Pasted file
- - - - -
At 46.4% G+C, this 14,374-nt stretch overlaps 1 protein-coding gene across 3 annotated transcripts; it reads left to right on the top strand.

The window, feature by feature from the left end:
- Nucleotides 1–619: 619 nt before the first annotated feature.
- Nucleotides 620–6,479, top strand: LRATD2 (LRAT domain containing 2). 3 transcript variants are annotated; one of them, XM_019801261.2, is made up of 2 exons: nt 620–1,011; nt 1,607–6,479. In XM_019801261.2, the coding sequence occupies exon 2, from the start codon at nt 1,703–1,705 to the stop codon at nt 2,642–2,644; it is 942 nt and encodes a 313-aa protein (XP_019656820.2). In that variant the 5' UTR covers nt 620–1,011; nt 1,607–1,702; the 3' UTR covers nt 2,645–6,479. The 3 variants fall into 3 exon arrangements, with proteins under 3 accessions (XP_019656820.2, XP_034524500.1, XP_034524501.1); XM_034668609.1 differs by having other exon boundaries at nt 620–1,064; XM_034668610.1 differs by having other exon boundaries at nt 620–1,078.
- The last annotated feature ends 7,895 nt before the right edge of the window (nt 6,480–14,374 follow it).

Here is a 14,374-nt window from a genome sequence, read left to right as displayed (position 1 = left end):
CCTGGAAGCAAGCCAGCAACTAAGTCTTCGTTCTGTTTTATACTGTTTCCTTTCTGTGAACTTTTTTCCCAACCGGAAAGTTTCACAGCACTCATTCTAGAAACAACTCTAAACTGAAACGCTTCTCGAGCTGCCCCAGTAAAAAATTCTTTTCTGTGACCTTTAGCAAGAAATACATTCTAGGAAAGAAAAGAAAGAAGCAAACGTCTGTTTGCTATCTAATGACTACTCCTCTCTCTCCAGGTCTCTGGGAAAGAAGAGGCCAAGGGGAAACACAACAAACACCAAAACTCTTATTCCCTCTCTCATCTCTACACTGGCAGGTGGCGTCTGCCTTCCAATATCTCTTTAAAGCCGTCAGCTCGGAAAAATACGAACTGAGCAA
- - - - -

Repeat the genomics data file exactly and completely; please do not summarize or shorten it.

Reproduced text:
At 46.4% G+C, this 14,374-nt stretch overlaps 1 protein-coding gene across 3 annotated transcripts; it reads left to right on the top strand.

The window, feature by feature from the left end:
- Nucleotides 1–619: 619 nt before the first annotated feature.
- Nucleotides 620–6,479, top strand: LRATD2 (LRAT domain containing 2). 3 transcript variants are annotated; one of them, XM_019801261.2, is made up of 2 exons: nt 620–1,011; nt 1,607–6,479. In XM_019801261.2, the coding sequence occupies exon 2, from the start codon at nt 1,703–1,705 to the stop codon at nt 2,642–2,644; it is 942 nt and encodes a 313-aa protein (XP_019656820.2). In that variant the 5' UTR covers nt 620–1,011; nt 1,607–1,702; the 3' UTR covers nt 2,645–6,479. The 3 variants fall into 3 exon arrangements, with proteins under 3 accessions (XP_019656820.2, XP_034524500.1, XP_034524501.1); XM_034668609.1 differs by having other exon boundaries at nt 620–1,064; XM_034668610.1 differs by having other exon boundaries at nt 620–1,078.
- The last annotated feature ends 7,895 nt before the right edge of the window (nt 6,480–14,374 follow it).

Here is a 14,374-nt window from a genome sequence, read left to right as displayed (position 1 = left end):
CCTGGAAGCAAGCCAGCAACTAAGTCTTCGTTCTGTTTTATACTGTTTCCTTTCTGTGAACTTTTTTCCCAACCGGAAAGTTTCACAGCACTCATTCTAGAAACAACTCTAAACTGAAACGCTTCTCGAGCTGCCCCAGTAAAAAATTCTTTTCTGTGACCTTTAGCAAGAAATACATTCTAGGAAAGAAAAGAAAGAAGCAAACGTCTGTTTGCTATCTAATGACTACTCCTCTCTCTCCAGGTCTCTGGGAAAGAAGAGGCCAAGGGGAAACACAACAAACACCAAAACTCTTATTCCCTCTCTCATCTCTACACTGGCAGGTGGCGTCTGCCTTCCAATATCTCTTTAAAGCCGTCAGCTCGGAAAAATACGAACTGAGCAA